On November 22, 2016, Bell County Constable Thomas Prado was assisting federal authorities by conducting surveillance on a house in Temple where a woman who had outstanding federal warrants was believed to be located. Prado, in full uniform and in a marked patrol vehicle, was parked across the street from the house. Shortly after noon, Prado saw a car pull up to the house, but no one got out. Prado could not see inside the car’s windows, so he drove his patrol vehicle toward the car, activated his flashing lights, parked, and walked toward the driver’s side window of the car. As Prado approached, he saw a male passenger in the front seat turn his body away from Prado as if he was hiding something, which made Prado nervous. Prado drew his weapon and instructed the man to stay in the car, but the man got out of the car and ran. Prado holstered his gun and ran after the man on foot. After a short distance, the man turned and ran into a tree line between two houses. As Prado followed, the man turned and pointed a gun at Prado. Prado ducked and stopped chasing the man. The chase was not recorded and no one else witnessed the man pointing a gun at Prado. Prado called dispatch and reported that he was in a foot chase with a man who was armed with a black pistol. Although several law enforcement officers arrived and searched the area, they did not find the man or a firearm. The driver of the car, appellant’s daughter, stayed at the scene and was questioned by police. She identified the man who ran from the car as appellant. Appellant’s daughter said that she told appellant to stay in the car, but appellant said he had a warrant and then he got out and ran from Prado. Appellant’s daughter did not see appellant with a gun, but she did say that appellant was wearing a heavy jacket. Appellant ran into a nearby duplex where he knew the person living in the
duplex’s unit A. That evening, the residents of unit B, Immanuel Thomas and Katelynn Watkins, discovered that a man wearing a jacket had dropped into their unit from the duplex’s common attic. The man identified himself as appellant. Appellant said that he was hiding from the police and that a friend had let him in unit A earlier that day. Appellant asked Thomas and Watkins for a drink of water and a phone to call for a ride. Thomas and Watkins saw a gun in appellant’s pants, so they gave him what he asked for because they wanted to keep him calm. Appellant then left the residence. At trial, appellant testified in his defense. Appellant admitted that he ran from Prado because he had an outstanding warrant and did not want to go to jail so close to Thanksgiving. But appellant denied having a gun or aiming one at Prado. He also denied ever possessing a gun in his life. Appellant stated that he had never “packed” a gun because “[his] mama raised [him] better than that.” Appellant claimed that Prado was lying about him for no reason. Appellant also admitted to hiding in the attic of unit A of the duplex, exiting into unit B, and having the conversation with Thomas and Watkins, but he denied carrying any type of weapon. Appellant acknowledged that he did not know Thomas or Watkins but said that Thomas was lying about him having a gun because “the law told him what to say.” Over objection, appellant admitted that in 1990 he was convicted of two firstdegree felony offenses for delivery of cocaine under twenty-eight grams. At defense counsel’s request, the trial court instructed the jury that the 1990 convictions were to be used only for the jury’s consideration of appellant’s credibility and not to determine whether appellant committed the charged offense. Appellant testified that he was sentenced to eighteen years in prison for the 1990 convictions, he was released after two years, and he served the remaining sixteen years on parole. Appellant also admitted that he was convicted of driving with a suspended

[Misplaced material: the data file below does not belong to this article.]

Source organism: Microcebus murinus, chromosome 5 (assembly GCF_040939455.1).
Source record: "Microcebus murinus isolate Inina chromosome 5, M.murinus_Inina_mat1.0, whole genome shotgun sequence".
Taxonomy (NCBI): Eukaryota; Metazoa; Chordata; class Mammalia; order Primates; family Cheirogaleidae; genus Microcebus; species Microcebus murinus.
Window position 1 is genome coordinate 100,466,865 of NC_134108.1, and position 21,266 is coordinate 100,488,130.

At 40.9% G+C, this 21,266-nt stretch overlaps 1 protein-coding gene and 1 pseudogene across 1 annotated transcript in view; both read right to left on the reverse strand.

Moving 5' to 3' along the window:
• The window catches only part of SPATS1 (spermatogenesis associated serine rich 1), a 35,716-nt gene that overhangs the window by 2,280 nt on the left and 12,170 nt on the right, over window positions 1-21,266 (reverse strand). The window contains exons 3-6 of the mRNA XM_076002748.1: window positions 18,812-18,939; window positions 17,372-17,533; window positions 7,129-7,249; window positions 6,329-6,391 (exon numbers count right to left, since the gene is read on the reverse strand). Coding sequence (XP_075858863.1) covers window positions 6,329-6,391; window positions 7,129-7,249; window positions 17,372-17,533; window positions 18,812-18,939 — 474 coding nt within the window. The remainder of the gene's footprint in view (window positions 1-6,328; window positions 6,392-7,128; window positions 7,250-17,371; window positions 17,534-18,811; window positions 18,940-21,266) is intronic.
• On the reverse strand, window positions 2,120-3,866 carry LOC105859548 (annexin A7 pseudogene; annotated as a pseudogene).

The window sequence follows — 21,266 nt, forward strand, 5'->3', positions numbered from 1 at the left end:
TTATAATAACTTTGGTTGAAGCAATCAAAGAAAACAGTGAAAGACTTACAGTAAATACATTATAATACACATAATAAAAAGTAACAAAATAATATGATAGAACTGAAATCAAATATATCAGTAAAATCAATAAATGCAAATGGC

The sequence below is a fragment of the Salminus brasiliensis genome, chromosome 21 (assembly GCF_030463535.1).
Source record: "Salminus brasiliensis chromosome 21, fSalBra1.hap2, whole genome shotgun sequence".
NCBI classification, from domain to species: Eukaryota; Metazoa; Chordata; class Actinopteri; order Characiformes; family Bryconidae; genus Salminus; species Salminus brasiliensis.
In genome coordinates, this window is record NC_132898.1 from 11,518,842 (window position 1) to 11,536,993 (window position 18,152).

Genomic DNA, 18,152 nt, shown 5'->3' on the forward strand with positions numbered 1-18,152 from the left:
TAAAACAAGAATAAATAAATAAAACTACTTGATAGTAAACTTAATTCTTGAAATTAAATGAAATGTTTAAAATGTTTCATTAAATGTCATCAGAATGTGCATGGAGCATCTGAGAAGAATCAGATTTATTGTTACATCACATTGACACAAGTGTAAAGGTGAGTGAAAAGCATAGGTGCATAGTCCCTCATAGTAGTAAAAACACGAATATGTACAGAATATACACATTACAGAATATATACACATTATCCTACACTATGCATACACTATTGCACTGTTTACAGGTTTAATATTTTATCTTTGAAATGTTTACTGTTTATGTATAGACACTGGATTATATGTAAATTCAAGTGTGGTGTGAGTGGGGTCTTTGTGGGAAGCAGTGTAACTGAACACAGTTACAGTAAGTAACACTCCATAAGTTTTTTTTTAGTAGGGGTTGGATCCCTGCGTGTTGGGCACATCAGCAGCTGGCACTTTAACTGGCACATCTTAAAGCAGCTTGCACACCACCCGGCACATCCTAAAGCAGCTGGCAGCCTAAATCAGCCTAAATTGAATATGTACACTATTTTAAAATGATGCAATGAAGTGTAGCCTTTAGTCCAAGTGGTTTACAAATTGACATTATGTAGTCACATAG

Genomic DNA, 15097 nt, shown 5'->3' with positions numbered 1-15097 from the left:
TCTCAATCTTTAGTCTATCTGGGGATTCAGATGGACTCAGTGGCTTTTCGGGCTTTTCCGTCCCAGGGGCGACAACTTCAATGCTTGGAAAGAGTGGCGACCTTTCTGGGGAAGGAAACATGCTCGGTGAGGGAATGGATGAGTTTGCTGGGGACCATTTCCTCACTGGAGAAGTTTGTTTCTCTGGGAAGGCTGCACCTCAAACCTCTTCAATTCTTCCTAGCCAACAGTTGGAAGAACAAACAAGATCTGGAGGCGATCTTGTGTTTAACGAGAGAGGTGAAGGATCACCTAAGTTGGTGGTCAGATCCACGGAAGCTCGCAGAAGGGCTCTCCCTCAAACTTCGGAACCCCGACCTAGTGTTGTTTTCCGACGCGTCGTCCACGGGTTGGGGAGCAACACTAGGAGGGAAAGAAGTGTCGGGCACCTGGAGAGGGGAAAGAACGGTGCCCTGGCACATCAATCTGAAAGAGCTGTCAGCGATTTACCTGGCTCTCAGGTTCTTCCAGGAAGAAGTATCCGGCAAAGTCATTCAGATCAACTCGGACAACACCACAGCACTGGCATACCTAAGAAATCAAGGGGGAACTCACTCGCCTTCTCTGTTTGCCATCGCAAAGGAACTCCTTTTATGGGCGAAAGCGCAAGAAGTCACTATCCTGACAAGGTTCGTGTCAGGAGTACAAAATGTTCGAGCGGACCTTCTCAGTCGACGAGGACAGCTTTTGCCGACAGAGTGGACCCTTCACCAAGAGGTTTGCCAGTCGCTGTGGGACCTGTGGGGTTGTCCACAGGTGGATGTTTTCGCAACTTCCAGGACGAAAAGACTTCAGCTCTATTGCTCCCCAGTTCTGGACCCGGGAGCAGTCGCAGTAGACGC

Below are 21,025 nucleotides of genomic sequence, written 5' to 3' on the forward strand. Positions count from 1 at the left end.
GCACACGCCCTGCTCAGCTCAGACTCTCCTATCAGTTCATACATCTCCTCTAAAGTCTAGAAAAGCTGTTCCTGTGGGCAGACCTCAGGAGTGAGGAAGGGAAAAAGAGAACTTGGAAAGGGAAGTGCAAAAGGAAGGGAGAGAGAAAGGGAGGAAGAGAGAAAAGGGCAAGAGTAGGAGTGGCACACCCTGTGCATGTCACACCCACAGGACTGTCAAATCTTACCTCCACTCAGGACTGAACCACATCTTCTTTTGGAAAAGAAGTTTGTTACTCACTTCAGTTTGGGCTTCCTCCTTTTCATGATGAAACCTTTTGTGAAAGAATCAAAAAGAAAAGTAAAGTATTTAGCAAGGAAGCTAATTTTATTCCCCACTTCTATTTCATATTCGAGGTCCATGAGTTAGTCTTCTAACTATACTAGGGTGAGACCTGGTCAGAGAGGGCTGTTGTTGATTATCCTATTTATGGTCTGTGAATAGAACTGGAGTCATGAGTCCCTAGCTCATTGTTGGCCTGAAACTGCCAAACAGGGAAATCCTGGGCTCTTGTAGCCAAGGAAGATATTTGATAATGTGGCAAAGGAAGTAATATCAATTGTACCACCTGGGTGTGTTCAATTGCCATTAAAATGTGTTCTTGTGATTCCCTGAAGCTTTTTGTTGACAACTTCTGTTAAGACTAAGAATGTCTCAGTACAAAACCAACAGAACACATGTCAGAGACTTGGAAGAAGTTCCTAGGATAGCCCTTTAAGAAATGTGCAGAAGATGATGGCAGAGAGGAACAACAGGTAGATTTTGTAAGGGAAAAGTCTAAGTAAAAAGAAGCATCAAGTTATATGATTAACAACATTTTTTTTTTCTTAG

license in 2005, evading arrest in 2013, and possession of a controlled substance in 2015. Appellant stated that he was placed on felony probation for the 2015 offense.
II. ANALYSIS In two issues briefed together, appellant contends that his two 1990 felony convictions were inadmissible for impeachment purposes under either 609(a) or 609(b) of the Texas Rules of Evidence. Appellant argues that not only were the convictions more than ten years old, the State adduced no facts and circumstances to show that the probative value of this evidence substantially outweighed its prejudicial effect. Appellant also argues that the trial court’s error in admitting the 1990 convictions was harmful.
A. Standard of Review and Applicable Law We review a decision to admit impeachment evidence of prior convictions under Rule 609 for an abuse of discretion. Theus v. State, 845 S.W.2d 874, 881 (Tex. Crim. App. 1992). A trial court’s decision will be deemed an abuse of discretion only if it lies outside the zone of reasonable disagreement. Id. (citing Montgomery v. State, 810 S.W.2d 372, 391 (Tex. Crim. App. 1991) (op. on reh’g)). The party seeking to introduce the evidence has the burden to satisfy Rule 609’s requirements for admissibility. See id. at 880; see also Meadows v. State, 455 S.W.3d 166, 171 (Tex. Crim. App. 2015) (holding that the unambiguous plain language of Rule 609 has supplanted the common law tacking doctrine). Rule 609(a) of the Texas Rules of Evidence provides that evidence of a criminal conviction offered to attack a witness’s character for truthfulness must be admitted if the crime was a felony or involved moral turpitude and the probative value of the evidence outweighs its prejudicial effect. See Tex. R. Evid. 609(a). If more than ten years have passed since the conviction or release from confinement, however, Rule
609(b) provides that evidence of the conviction is admissible only if its probative value, supported by specific facts and circumstances, substantially outweighs its prejudicial effect. See Tex. R. Evid. 609(b); Meadows, 455 S.W.3d at 170. In weighing the probative value of a prior conviction against its prejudicial effect, the court considers a nonexclusive list of factors including: (1) the conviction’s value for impeaching the witness; (2) the temporal proximity of the conviction relative to the offense being tried and the witness’s subsequent history; (3) the conviction’s similarity to the offense being prosecuted; (4) the importance of the defendant’s testimony to his defense; and (5) the importance of the witness’s credibility. Theus, 845 S.W.2d at 880. These factors are applied when considering the admissibility of the proffered evidence under either Rule 609(a) or Rule 609(b). See id. at 880–82 (applying factors in Rule 609(a) analysis); Leyba v. State, 416 S.W.3d 563, 571 (Tex. App.— Houston [14th Dist.] 2013, pet. ref’d) (applying factors in Rule 609(b) analysis).